Is religion just a state of mind

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About the life-awakening power of religious wisdom
(Sermon at the opening of the summer semester 2011)

Author:Niewiadomski Jozef
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categorysermon
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Date:2011-03-09

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There was once a guru. A large group of willing students followed him. One day the disciples began, at first because they wanted to make a joke, to urge the guru to entrust them with the sacred mantra, the mantra that can bring the dead to life. "What the hell do you want with such a dangerous secret?" Parried the guru. "Nothing at all! We just want to deepen our knowledge and strengthen our faith." "The knowledge that you acquire too early can lead to a state of dangerous precociousness!" "What is it: precociousness?" "Exactly: a state of mind that gives people something of power without the person having the wisdom that would be necessary for the extent of his power so that he can also use the knowledge properly: in the service of promoting the culture of life." The students did not give up; over and over again they urged their master to entrust the mantra to them. At some point the man gave in and trusted each of them the precious mantra, admonished each not to use the instrument lightly; if so, then with all humility, accompanied by prayer and in the awareness of the great life contexts in which one remains involved. One day the group of students went hiking in the desert. Suddenly they saw a lot of bleached bones. "Man, if this is not a chance to verify the knowledge we have acquired ... If it works, then the world is ours; if not, we know what to make of the whole mantra secret. " Inspired by the spirit of frivolity, they recited the mysterious words. Lo and behold: the bones moved, covered each other with sinews and flesh, and turned into a pack of starved, rabid wolves. The wolves fell upon the group and tore the high-spirited disciples, who were rich in knowledge but poor in wisdom.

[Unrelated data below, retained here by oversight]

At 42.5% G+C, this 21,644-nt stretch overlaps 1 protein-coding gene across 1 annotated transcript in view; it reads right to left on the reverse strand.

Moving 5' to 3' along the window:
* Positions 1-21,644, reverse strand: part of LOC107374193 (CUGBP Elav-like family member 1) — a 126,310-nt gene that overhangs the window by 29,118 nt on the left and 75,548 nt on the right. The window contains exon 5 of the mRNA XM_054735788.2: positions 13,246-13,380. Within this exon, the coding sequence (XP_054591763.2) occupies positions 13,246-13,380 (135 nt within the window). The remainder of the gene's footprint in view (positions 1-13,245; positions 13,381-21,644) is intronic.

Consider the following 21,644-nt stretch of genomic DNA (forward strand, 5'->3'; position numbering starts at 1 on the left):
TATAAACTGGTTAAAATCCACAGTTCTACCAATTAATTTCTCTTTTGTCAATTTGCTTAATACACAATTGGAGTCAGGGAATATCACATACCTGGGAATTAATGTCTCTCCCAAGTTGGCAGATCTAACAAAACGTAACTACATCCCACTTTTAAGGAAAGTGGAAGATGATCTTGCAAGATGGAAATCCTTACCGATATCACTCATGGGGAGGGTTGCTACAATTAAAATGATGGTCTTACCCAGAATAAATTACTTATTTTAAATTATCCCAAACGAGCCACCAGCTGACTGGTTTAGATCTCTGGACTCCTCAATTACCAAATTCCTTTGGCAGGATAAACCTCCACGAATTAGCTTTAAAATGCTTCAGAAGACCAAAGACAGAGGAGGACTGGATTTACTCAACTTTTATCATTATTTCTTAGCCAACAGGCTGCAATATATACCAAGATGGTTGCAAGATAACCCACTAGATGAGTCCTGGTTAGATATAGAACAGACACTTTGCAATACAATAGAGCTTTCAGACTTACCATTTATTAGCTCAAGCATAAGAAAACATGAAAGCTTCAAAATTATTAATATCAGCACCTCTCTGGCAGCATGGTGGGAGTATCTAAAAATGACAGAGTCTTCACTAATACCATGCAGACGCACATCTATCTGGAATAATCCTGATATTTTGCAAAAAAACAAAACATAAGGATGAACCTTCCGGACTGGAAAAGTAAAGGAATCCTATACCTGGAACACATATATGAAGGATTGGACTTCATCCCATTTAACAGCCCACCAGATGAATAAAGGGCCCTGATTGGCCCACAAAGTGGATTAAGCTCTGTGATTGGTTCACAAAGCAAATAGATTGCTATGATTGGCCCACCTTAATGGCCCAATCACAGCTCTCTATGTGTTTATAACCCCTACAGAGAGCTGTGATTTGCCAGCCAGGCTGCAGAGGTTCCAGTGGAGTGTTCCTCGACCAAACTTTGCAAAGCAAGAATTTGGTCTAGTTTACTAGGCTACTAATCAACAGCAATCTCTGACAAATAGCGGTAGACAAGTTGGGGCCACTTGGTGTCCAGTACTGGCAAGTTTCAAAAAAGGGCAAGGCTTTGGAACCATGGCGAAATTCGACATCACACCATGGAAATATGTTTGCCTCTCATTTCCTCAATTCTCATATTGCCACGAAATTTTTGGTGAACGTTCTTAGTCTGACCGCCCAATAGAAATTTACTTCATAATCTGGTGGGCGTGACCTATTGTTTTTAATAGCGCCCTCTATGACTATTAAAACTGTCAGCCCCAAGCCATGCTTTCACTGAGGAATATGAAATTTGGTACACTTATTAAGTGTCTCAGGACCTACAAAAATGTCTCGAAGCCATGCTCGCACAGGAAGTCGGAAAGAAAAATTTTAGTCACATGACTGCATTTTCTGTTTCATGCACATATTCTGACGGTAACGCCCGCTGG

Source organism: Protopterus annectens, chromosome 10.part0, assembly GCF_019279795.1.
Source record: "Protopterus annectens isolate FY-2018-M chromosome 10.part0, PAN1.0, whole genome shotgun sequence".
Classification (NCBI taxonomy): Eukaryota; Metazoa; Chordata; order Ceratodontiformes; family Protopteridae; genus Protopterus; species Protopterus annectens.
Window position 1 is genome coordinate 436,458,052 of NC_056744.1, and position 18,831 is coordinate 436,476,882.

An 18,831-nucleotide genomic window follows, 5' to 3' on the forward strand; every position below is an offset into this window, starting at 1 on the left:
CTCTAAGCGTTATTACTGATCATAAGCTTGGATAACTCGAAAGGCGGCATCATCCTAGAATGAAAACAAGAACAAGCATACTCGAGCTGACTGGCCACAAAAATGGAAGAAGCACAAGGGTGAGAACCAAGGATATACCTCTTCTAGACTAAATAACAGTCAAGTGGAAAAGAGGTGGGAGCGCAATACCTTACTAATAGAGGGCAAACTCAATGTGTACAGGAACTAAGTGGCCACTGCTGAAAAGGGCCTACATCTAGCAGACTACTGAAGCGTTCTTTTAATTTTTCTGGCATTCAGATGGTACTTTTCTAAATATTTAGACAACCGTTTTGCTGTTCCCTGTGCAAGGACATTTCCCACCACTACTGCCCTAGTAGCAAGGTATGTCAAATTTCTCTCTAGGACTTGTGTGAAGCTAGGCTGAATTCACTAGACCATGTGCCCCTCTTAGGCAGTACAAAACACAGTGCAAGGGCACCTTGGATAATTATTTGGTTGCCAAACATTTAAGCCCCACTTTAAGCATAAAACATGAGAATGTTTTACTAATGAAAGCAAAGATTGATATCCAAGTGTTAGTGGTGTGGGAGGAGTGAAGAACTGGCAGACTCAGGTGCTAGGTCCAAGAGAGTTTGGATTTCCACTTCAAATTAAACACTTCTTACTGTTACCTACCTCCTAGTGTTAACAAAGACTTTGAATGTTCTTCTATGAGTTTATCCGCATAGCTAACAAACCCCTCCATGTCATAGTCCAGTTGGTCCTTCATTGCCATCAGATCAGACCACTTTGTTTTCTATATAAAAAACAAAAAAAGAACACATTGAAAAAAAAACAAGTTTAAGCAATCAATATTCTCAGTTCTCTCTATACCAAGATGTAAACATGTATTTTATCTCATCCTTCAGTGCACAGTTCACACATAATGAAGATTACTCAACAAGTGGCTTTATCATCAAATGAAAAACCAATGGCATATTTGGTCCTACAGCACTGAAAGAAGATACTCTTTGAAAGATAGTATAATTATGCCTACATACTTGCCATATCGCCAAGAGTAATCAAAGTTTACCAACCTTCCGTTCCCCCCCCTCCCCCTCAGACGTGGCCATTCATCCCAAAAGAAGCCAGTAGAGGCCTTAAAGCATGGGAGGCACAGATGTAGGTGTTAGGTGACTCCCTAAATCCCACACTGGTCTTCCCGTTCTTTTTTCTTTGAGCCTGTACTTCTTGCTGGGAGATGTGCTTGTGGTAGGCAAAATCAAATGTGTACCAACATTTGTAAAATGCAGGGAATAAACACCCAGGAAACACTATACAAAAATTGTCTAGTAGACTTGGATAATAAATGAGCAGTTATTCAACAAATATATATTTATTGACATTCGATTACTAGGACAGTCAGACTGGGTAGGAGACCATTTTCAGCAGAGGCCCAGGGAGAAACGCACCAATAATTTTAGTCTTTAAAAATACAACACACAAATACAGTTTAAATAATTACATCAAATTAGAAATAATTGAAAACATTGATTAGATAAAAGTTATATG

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Dear students, dear colleagues, dear employees of our faculty! The old story puts its finger precisely on a wound, on the wound that is being torn open both by modern research policy and the currently practiced study culture, as well as by today's dealings with religious traditions in general, with ecclesiastical religiosity in particular. The wound of precocious people, who are rich in knowledge when it comes to religion, but poor in wisdom. The production and consumption of theological, religious-scientific and religious-philosophical knowledge nowadays seems to go hand in hand with the decline in the form of life: religion. A form of life that, like the wisdom in our Guru story, must also be acquired, practiced and practiced, i.e., must be lived. The media-structured public sometimes resembles the greedy students who want to get to know the last mysterious mantra by force, manipulate and instrumentalize it without any problems, but thereby use this knowledge in a way that is not only relevant to the matter: religion not is useful, but turns against people. The religion-critical mantras on the one hand and those recipes that religion and the church want to pray "healthy" on the other hand mostly only awaken the superficial wolves.

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Knowledge is not to be pilloried, but our attitude, which idolizes knowledge, an attitude that ascribes a life-awakening quality to knowledge. Also the theological and religious studies knowledge. It is not knowledge that is to be pilloried, but the attitude that trivializes wisdom and whose deeper meaning - in the frenzy of a naive belief in science - can no longer recognize.

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It may seem strange when the dean of a faculty at a university gives an apparently science-critical sermon at the beginning of the semester. It should not lead to anti-science obscurantism in matters of religion. Then what should she do? We're starting the summer semester. And we do it on a day on which the serenity of Rose Monday goes hand in hand with the liturgically visualized, believing serenity of the martyrs Perpetua and Felizitas: Martyrs who shaped the believing consciousness of the Church for almost 2000 years and this far more than all carnivals and all possible events ever. They went to their death calmly, not because they knew something about Jesus, but because they were fascinated by Christ and his life. Because they have so immersed themselves with Christ in the gaze of the Father (as the prior of the Trappist monastery Notre Dame d'Atlas P. Christian de Chergé, who was martyred in 1996, put it in his will with regard to his martyrdom) that If they could see children of the one father in their persecutors themselves, they gave us that wisdom which the Guru's disciples have just lacked. This immersion alone is stronger than death. The guru from our story would have gladly taught his students the art of immersing themselves in the gaze of God - but not just the mechanically functioning or even non-functioning mantra - if they had shown the necessary patience. I wish all of us that through our research and teaching and also through our celebrations we learn to sink our gaze ever deeper into the gaze of the Father.

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